4. False charging

Another common practice criminals use is charging for a tax, fee or license that does not exist. This is especially common during the time Brazilians do their taxes: fake boletos are sent to them by post or email. The victim pays the boleto bancário to avoid alleged implications such as fines or restrictions.


Additional practices to avoid payment fraud

Aside from installing antivirus software and completing the purchase on a secure platform, there are a few practices that can help avoid these unpleasant situations.

In fact, Brazil’s credit protection service – SPC Brasil – showed what actions online fraud victims took to prevent future hassles. The research pointed out that 43% now check out from a secure platform, and 41% said they look up the seller’s reputation in social media or on complaint websites such as Reclame AQUI.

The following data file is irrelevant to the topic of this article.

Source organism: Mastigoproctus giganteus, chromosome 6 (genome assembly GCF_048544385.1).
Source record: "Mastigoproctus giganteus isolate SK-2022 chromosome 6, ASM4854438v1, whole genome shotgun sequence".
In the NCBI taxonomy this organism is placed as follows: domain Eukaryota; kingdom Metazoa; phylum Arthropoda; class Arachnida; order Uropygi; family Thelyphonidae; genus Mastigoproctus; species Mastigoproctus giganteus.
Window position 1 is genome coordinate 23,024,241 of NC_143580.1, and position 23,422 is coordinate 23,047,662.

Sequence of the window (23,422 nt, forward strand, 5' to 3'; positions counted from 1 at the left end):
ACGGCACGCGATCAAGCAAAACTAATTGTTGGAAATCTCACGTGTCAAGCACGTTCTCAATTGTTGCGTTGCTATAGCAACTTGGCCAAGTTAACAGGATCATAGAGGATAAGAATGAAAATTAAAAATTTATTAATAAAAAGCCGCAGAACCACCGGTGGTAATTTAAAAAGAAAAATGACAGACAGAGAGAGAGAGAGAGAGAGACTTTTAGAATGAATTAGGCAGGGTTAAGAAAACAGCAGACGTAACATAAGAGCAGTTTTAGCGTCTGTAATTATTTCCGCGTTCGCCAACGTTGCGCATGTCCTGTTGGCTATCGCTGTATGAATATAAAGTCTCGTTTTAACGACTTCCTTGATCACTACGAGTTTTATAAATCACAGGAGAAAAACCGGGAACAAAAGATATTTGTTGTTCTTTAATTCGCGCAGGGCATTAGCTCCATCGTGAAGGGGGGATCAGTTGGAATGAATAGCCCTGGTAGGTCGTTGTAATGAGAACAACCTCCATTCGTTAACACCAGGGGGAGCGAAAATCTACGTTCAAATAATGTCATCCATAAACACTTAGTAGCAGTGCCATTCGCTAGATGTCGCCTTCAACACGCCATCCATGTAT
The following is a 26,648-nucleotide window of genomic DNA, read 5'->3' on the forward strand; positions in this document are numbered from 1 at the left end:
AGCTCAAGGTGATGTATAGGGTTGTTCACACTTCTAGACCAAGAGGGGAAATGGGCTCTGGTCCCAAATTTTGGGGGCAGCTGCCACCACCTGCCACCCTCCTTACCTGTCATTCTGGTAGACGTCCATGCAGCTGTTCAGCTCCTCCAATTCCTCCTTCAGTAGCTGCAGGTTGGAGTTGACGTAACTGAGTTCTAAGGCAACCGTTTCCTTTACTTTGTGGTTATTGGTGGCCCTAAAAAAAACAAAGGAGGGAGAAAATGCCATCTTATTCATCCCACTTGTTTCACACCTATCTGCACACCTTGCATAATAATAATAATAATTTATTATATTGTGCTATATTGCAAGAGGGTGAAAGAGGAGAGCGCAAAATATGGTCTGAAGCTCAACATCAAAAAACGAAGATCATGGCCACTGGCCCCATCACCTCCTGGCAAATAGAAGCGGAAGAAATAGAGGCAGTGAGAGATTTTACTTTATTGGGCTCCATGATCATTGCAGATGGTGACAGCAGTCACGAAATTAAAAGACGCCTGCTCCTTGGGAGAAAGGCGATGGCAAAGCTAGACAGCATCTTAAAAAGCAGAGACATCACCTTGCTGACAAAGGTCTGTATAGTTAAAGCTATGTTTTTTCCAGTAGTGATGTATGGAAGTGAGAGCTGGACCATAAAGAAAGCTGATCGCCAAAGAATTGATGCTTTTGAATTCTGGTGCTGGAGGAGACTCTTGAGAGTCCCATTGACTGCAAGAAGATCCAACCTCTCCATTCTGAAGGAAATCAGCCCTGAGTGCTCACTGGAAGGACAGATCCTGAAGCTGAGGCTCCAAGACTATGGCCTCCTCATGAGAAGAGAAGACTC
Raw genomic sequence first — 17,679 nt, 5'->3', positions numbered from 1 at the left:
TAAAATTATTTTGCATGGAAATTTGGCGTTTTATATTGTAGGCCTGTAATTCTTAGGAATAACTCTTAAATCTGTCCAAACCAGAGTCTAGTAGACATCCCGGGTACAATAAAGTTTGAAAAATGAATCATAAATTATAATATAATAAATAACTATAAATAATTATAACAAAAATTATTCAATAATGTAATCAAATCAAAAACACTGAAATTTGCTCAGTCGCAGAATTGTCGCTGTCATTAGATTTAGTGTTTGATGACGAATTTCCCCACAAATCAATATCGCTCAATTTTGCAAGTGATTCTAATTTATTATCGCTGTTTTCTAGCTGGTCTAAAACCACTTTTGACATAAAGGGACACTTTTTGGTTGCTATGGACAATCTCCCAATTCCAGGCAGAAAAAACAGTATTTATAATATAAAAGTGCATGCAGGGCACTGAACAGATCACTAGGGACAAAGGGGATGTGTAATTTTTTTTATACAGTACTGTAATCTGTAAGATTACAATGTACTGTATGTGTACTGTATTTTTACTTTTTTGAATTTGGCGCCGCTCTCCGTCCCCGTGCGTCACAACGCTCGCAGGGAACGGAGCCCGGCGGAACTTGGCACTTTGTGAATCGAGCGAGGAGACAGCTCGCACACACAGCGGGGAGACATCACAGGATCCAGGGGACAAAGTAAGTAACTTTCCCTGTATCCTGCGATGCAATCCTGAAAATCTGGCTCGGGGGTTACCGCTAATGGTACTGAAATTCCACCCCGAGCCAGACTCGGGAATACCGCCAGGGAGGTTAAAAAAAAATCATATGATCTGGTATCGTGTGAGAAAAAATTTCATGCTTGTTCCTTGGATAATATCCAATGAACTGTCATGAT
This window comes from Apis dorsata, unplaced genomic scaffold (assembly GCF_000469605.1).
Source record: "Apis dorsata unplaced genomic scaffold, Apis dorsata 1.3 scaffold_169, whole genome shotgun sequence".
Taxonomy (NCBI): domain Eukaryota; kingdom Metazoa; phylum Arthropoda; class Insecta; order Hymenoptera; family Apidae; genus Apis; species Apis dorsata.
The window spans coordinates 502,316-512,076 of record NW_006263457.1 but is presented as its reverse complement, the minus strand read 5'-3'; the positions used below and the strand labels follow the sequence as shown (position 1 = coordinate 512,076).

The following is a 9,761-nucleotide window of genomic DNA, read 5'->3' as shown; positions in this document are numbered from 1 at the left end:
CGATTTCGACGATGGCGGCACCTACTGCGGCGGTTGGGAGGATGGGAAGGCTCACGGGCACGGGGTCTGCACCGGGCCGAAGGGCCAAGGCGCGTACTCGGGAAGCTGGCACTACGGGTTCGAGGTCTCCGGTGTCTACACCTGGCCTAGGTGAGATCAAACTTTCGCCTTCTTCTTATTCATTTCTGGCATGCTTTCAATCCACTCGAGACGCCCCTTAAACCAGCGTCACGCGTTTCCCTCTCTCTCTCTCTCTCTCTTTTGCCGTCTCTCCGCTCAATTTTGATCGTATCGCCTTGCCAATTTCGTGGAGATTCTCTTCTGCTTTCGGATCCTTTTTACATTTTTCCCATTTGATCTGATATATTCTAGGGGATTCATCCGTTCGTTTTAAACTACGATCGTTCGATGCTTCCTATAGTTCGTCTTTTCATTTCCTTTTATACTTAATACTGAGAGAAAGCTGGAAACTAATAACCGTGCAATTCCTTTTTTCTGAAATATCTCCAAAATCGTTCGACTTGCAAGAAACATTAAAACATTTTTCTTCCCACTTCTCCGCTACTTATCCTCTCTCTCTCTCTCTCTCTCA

Also, 38% stopped sharing their personal data on social media and another 38% reported that they do not answer emails or phone calls that request personal information. Only 9% of respondents said they do not shop online anymore.

Additionally, if a customer suspects fraud, there are other measures to take – such as the ones listed below.


1. Look up names in databases

Some criminals send out fake boletos threatening the victim that their name will be included in databases such as SERASA, a private company that holds information about Brazilians’ debt situations. Those who have their name included in these lists have limited or no access to credit, which can prevent them from taking out student loans, house mortgages, and even domestic credit cards.